Daniele Schön (Marseille, France) and collaborators show in their study that a group of French participants, with an average age of 23, do better in learning new words associated with distinct pitches –a melody- than those being spoken in monotonous fashion (In this case really monotonous since it was a speech synthesizer). The study is especially interesting in the context of research on infant-directed speech that turns out to be quite ‘musical’ (i.e. melody and rhythm play an important role), especially when compared to ‘real’ speech, as such indirectly supporting the idea that these musical aspects actually facilitate communication and learning in infants.
However, since only language learning was tested, it could not be shown that the participants relied more on musical than on linguistic information. An effect one could expect since several studies have shown that musical information can help in memorization and learning. While the authors were able to show that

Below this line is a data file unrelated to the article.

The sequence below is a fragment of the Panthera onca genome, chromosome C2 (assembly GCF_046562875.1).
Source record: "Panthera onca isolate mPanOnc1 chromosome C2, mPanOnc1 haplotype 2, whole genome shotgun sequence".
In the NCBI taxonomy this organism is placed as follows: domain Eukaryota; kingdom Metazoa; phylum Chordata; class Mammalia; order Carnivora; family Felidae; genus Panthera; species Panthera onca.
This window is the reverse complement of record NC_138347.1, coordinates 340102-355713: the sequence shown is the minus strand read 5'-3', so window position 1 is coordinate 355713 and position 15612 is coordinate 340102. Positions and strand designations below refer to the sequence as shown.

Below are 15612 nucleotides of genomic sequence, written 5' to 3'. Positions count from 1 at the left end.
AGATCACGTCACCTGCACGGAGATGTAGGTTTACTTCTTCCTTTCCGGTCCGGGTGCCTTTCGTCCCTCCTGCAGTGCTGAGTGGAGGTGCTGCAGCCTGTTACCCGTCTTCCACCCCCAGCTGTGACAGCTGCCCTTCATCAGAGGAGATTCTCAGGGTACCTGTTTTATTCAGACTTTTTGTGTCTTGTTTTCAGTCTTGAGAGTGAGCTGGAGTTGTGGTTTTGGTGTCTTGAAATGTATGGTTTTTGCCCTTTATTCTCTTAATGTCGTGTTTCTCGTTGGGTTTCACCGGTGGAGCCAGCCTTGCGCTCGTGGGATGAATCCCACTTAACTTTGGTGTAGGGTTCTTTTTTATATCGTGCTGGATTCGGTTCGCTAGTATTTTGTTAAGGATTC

“learning a new language, especially in the first learning phase wherein one needs to segment new words, may largely benefit of the motivational and structuring properties of music in song”unfortunately —because of the experimental design used— no conclusion can be drawn about whether learners rely more on musical or linguistic information. What could be shown was that linguistic information took precedence over musical statistical cues. I would have expected the opposite, like it was found in infant studies.
SCHON, D., BOYER, M., MORENO, S., BESSON, M., PERETZ, I., KOLINSKY, R. (2008). Songs as an aid for language acquisition. Cognition, 106(2), 975-983. DOI: 10.1016/j.cognition.2007.03.005